Genetic analyses helps inform conservation planning and programs for endangered species by identifying genetically distinctive groups that can be proposed as conservation units to maintain genetic diversity, potential and real threats that endanger the survival of the species, and the evolutionary processes of natural populations. Understanding and taking conservation action that focuses on maintaining genetic diversity within and between populations is important for the long-term persistence of species. Genetically determined phenotypic variation increases the adaptive potential of populations; and overall genetic variation of natural populations, if reduced, reflects inbreeding and genetic drift, which reduces the viability of individual populations5.            Within endangered species in particular, the loss of individual populations can have a dramatic and negative effect on longer-term survival of the entire species. This project aims to determine whether inbreeding and lowered genetic diversity within any of the increasingly isolated and fragmented Mexican populations is contributing to species decline. Answering this question could assist with conservation planning by identifying genetically distinctive groups that can be proposed as conservation units to maintain genetic diversity, and helping conservation planners determine whether genetic rescue of populations is needed to increase the genetic diversity and resilience of the species, and also to look for specialized adaptations these macaws have evolved in response to the unique environment and climate conditions of eastern Mexico.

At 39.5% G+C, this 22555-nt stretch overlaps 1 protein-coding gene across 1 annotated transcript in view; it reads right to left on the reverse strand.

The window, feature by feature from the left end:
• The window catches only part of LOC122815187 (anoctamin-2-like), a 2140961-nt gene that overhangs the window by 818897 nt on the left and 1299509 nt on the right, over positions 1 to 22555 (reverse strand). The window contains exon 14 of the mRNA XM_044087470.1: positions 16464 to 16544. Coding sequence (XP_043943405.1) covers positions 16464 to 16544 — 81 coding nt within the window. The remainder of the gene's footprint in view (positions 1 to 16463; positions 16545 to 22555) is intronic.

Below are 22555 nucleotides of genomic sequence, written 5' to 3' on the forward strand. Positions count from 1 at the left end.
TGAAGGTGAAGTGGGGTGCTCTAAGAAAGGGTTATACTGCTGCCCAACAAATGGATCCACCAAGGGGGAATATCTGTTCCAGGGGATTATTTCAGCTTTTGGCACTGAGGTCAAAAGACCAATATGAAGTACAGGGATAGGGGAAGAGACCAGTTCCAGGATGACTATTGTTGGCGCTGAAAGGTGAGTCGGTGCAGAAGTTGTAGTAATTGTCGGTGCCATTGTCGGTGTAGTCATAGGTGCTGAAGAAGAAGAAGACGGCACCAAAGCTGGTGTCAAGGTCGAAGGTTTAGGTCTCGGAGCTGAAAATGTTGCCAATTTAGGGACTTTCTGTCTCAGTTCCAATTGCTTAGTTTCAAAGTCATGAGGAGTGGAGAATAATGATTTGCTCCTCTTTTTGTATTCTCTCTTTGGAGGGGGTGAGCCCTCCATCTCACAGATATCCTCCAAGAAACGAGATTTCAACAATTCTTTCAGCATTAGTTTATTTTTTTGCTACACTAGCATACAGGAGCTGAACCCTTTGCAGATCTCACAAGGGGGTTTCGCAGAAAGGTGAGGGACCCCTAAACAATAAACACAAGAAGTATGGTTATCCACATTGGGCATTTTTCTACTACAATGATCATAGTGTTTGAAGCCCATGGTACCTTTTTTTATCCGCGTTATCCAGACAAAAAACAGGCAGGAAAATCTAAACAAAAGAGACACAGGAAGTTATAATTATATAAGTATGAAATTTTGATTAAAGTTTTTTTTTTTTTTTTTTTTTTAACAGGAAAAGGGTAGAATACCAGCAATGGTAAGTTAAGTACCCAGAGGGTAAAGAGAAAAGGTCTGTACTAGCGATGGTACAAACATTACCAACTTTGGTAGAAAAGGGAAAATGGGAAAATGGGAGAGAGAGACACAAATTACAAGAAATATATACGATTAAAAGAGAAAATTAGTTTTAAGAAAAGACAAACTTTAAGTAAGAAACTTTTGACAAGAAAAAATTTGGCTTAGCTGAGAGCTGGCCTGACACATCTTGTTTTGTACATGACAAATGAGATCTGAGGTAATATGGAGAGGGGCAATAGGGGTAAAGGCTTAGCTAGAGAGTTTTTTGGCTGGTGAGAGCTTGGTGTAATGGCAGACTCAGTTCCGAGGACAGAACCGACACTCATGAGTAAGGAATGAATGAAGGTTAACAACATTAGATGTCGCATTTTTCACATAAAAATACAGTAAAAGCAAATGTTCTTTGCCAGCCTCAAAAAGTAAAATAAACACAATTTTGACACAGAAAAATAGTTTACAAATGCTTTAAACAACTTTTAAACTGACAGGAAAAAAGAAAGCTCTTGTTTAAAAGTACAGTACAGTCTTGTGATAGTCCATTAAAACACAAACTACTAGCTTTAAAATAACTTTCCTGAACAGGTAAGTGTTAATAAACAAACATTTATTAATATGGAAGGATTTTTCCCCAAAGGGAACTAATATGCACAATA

1.        BirdLife International. Ara militaris. The IUCN Red List of Threatened Species 2016:e.T22685548A93079238. IUCN Red List(2016).

2.        López-Cortegano, E. et al. Optimal Management of Genetic Diversity in Subdivided Populations. Front. Genet. 10, 1–10 (2019).

3.        Rivera-Ortíz, F. A., Solórzano, S., Arizmendi, M. del C., Dávila-Aranda, P. & Oyama, K. Genetic diversity and structure of the Military Macaw (Ara militaris) in Mexico: Implications for conservation. Trop. Conserv. Sci. 10, (2017).

4.        Gamboa, M. & Watanabe, K. Genome-wide signatures of local adaptation among seven stoneflies species along a nationwide latitudinal gradient in Japan. BMC Genomics 20, 1–12 (2019).

5.        Kahilainen, A., Puurtinen, M. & Kotiaho, J. S. Conservation implications of species-genetic diversity correlations. Glob. Ecol. Conserv. 2, 315–323 (2014).


This project is funded by: T&E, Inc.

Leave a Reply

Fill in your details below or click an icon to log in:

WordPress.com Logo

You are commenting using your WordPress.com account. Log Out /  Change )

Google photo

You are commenting using your Google account. Log Out /  Change )

Twitter picture

You are commenting using your Twitter account. Log Out /  Change )

Facebook photo

You are commenting using your Facebook account. Log Out /  Change )

Connecting to %s